Posts Tagged ‘2-star’

Pirates of the Caribbean: On Stranger Tides

Monday, May 23rd, 2011

Think of the Pirates franchise as one of those Kraft crackers ‘n’ cheese packages. Everything starts out fine; you got your crackers, you got plenty of viscous cheese paste, and you got that little useless plastic stick to use as an ersatz trowel for combining the two into one flavor sensation.

You clutch the first cracker in your left hand, the plastic stick with your right, you balance the tiny pot of iridescent, cheese-flavored cholesterol on your thigh, and you begin your journey to FlavorLand.*

(*NOTE: As I type this out, I imagine this scene taking place on an Amtrak train, headed from Chicago to LA, in 1972. Bits of cheese stick to a man’s handlebar mustache as he brushes stray cracker crumbs off his blue, white, and red tartan sport coat. His hair is receding, but his soft, light brown curls still pool thickly against the back of his neck. He is wearing white loafers.) (more…)

Point Break

Tuesday, September 22nd, 2009

That is some 90s-ass hair.When watching a movie like Point Break, it’s often the case that you may try to compare it to movies that are of the same genre but also “make sense.” This is a fool’s errand, and will only lead to madness. Instead, it is best to do what the screenwriter, actors, stunt coordinators, editor, and myriad other cast and crew obviously did: imbibe a great quantity of illicit narcotics and watch the pretty colors as they fly by. (more…)

Watchmen

Wednesday, May 27th, 2009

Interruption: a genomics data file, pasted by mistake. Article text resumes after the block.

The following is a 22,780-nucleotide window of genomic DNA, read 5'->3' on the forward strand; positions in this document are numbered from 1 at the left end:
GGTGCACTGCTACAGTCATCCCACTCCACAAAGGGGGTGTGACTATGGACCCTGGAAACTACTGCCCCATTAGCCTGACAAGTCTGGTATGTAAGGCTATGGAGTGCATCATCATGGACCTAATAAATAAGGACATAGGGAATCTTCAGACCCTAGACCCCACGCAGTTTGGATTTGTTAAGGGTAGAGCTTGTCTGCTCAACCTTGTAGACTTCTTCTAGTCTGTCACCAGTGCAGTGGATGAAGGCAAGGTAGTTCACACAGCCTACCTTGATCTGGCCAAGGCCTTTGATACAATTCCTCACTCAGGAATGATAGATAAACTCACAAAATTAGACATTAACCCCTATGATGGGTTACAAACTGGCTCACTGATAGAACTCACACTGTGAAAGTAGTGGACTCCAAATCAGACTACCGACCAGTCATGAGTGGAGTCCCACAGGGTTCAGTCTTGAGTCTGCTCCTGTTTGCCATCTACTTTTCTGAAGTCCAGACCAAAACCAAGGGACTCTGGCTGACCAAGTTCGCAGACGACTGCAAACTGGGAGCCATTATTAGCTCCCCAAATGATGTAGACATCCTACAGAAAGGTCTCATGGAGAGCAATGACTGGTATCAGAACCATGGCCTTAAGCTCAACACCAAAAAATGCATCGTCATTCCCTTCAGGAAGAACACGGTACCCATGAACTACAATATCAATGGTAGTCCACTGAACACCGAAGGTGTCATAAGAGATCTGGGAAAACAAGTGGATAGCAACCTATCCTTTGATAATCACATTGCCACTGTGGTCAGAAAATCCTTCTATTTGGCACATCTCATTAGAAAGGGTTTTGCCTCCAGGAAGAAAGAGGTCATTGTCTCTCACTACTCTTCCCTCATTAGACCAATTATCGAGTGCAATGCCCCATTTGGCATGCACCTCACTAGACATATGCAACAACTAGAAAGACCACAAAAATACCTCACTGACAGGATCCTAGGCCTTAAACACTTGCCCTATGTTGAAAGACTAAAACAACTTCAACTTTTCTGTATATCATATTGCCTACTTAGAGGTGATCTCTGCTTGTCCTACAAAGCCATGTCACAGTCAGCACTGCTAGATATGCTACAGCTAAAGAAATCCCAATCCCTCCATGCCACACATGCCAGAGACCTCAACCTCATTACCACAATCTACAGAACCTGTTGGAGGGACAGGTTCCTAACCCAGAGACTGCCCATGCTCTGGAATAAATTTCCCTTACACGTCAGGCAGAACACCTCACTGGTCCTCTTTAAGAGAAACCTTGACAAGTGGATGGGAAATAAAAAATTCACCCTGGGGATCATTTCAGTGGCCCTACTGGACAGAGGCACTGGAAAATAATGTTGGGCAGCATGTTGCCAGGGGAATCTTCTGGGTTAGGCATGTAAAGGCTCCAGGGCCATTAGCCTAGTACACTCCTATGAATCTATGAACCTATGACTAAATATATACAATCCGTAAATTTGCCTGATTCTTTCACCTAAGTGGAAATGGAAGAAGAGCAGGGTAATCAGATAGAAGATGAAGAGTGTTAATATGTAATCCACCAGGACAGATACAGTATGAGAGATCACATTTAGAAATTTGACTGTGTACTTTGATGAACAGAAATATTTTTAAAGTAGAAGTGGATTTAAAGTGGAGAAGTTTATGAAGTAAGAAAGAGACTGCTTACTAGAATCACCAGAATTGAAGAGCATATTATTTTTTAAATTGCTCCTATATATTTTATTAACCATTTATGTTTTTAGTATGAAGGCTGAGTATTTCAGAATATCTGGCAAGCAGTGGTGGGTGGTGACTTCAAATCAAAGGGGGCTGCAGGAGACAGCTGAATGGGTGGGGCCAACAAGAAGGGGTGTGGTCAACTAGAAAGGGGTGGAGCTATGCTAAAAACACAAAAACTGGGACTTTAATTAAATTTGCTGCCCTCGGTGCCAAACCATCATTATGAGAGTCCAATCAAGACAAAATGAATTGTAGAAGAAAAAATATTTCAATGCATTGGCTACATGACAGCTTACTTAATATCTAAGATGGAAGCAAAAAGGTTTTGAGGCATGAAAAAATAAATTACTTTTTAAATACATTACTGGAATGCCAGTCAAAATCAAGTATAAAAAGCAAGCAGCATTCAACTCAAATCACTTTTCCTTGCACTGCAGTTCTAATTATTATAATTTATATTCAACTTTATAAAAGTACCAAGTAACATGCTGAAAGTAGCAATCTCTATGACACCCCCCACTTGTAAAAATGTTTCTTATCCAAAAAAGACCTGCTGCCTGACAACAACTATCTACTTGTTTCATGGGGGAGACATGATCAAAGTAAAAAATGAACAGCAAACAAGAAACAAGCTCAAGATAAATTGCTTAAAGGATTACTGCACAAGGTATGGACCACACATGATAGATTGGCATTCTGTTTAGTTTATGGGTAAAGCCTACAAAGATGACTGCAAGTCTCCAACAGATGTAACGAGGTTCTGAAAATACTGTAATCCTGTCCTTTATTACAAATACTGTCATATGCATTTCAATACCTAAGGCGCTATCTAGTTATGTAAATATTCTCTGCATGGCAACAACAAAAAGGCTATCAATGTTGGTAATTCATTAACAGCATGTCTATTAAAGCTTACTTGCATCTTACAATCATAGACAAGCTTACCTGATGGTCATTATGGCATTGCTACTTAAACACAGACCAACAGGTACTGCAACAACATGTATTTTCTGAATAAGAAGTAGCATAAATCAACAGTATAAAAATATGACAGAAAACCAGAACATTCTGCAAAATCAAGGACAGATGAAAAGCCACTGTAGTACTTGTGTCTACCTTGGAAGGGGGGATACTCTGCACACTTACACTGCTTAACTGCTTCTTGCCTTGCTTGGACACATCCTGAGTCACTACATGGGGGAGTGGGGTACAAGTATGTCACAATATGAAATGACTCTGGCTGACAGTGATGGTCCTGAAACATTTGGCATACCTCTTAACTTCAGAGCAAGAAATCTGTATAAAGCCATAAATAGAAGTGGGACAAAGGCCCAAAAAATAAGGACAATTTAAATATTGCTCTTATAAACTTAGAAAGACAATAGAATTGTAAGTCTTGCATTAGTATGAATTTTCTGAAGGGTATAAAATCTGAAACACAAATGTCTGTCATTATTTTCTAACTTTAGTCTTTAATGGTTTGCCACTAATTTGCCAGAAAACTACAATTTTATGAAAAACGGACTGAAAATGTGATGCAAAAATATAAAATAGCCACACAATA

The dead body in the alley has more acting ability than her.Watchmen, both the comic and the movie, suffers from a kind of Two Face schizophrenia. In the comic, Moore’s dialog vacillates from very good to over-worked “style for style’s sake” pap. For instance, the Rorschach psychotherapist scenes were well done, while a lot of Rorschach’s half-sentence fragments, especially later in the story, felt tin to me, like Moore was simply trying too hard. His plotting has a similarly vexing quality. The intertwining of The Black Freighter theme, the psychological realism of the main characters that plays on throughout the narrative, and moments of the prison sequence are all handled with such finesse that they seem to jump off the page. But each of these are moments of brilliance layered on top of lunacy that, at least for me, take the reader out of the story completely. To put it succinctly, he’ll ask the question “why can’t the comic medium be taken seriously as an art form?” and he’ll answer “because I have a giant alien squid for the deus ex machina of my grand finale.”
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